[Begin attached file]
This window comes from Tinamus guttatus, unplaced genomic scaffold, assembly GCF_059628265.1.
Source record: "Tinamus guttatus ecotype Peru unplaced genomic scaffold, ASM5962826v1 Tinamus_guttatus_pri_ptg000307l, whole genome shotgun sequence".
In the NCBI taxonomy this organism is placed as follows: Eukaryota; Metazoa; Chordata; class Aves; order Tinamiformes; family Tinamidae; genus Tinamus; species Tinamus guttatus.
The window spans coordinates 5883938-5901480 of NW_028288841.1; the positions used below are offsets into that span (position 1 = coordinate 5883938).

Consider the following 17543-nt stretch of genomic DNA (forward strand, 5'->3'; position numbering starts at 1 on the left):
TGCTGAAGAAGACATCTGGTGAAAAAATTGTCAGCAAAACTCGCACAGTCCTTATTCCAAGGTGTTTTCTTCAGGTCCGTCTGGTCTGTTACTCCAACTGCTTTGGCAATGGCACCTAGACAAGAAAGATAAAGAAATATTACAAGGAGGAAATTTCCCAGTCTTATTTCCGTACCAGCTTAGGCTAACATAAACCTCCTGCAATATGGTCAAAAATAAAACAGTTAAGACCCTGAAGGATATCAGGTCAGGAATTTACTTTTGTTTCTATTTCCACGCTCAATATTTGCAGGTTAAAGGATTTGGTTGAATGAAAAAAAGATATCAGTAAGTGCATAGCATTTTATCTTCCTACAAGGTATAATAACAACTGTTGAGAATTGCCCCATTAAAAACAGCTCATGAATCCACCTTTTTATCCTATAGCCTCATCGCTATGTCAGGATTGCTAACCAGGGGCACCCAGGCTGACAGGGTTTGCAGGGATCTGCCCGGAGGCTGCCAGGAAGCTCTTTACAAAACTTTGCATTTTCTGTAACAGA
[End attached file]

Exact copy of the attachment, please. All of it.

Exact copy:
This window comes from Tinamus guttatus, unplaced genomic scaffold, assembly GCF_059628265.1.
Source record: "Tinamus guttatus ecotype Peru unplaced genomic scaffold, ASM5962826v1 Tinamus_guttatus_pri_ptg000307l, whole genome shotgun sequence".
In the NCBI taxonomy this organism is placed as follows: Eukaryota; Metazoa; Chordata; class Aves; order Tinamiformes; family Tinamidae; genus Tinamus; species Tinamus guttatus.
The window spans coordinates 5883938-5901480 of NW_028288841.1; the positions used below are offsets into that span (position 1 = coordinate 5883938).

Consider the following 17543-nt stretch of genomic DNA (forward strand, 5'->3'; position numbering starts at 1 on the left):
TGCTGAAGAAGACATCTGGTGAAAAAATTGTCAGCAAAACTCGCACAGTCCTTATTCCAAGGTGTTTTCTTCAGGTCCGTCTGGTCTGTTACTCCAACTGCTTTGGCAATGGCACCTAGACAAGAAAGATAAAGAAATATTACAAGGAGGAAATTTCCCAGTCTTATTTCCGTACCAGCTTAGGCTAACATAAACCTCCTGCAATATGGTCAAAAATAAAACAGTTAAGACCCTGAAGGATATCAGGTCAGGAATTTACTTTTGTTTCTATTTCCACGCTCAATATTTGCAGGTTAAAGGATTTGGTTGAATGAAAAAAAGATATCAGTAAGTGCATAGCATTTTATCTTCCTACAAGGTATAATAACAACTGTTGAGAATTGCCCCATTAAAAACAGCTCATGAATCCACCTTTTTATCCTATAGCCTCATCGCTATGTCAGGATTGCTAACCAGGGGCACCCAGGCTGACAGGGTTTGCAGGGATCTGCCCGGAGGCTGCCAGGAAGCTCTTTACAAAACTTTGCATTTTCTGTAACAGA